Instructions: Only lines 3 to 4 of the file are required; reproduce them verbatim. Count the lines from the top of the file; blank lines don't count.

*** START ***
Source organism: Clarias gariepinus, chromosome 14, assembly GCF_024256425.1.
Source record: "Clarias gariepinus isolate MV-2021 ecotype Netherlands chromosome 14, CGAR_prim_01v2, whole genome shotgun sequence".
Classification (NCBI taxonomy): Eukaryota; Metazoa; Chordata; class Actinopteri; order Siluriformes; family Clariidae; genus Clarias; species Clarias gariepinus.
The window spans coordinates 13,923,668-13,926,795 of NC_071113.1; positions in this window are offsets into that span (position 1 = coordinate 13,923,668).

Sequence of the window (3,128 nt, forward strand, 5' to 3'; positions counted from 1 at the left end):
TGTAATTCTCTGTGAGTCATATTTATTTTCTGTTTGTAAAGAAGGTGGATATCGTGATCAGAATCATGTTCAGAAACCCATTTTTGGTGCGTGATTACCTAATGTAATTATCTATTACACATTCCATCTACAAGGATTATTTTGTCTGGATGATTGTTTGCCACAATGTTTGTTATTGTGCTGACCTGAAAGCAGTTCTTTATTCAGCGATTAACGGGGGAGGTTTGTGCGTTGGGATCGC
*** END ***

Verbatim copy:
Classification (NCBI taxonomy): Eukaryota; Metazoa; Chordata; class Actinopteri; order Siluriformes; family Clariidae; genus Clarias; species Clarias gariepinus.
The window spans coordinates 13,923,668-13,926,795 of NC_071113.1; positions in this window are offsets into that span (position 1 = coordinate 13,923,668).